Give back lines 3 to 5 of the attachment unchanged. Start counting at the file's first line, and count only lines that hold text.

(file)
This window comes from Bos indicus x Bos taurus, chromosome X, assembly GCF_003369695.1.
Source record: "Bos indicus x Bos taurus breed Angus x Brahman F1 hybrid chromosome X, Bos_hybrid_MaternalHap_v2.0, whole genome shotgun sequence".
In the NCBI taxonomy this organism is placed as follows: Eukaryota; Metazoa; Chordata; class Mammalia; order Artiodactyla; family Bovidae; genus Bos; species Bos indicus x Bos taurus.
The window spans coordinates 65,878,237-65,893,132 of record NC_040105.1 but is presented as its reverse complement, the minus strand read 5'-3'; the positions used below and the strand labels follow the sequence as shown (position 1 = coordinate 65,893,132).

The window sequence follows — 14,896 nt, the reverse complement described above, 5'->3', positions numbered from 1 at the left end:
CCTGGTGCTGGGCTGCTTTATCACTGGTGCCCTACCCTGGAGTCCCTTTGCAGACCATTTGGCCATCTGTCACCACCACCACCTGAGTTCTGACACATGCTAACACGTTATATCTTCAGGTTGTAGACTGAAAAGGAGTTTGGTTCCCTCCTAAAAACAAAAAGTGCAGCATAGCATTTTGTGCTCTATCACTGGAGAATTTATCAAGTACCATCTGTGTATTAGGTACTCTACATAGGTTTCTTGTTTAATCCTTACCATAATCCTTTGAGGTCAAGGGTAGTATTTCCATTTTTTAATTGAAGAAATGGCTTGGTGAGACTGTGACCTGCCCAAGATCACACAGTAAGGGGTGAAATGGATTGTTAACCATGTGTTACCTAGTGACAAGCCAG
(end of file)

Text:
In the NCBI taxonomy this organism is placed as follows: Eukaryota; Metazoa; Chordata; class Mammalia; order Artiodactyla; family Bovidae; genus Bos; species Bos indicus x Bos taurus.
The window spans coordinates 65,878,237-65,893,132 of record NC_040105.1 but is presented as its reverse complement, the minus strand read 5'-3'; the positions used below and the strand labels follow the sequence as shown (position 1 = coordinate 65,893,132).

The window sequence follows — 14,896 nt, the reverse complement described above, 5'->3', positions numbered from 1 at the left end: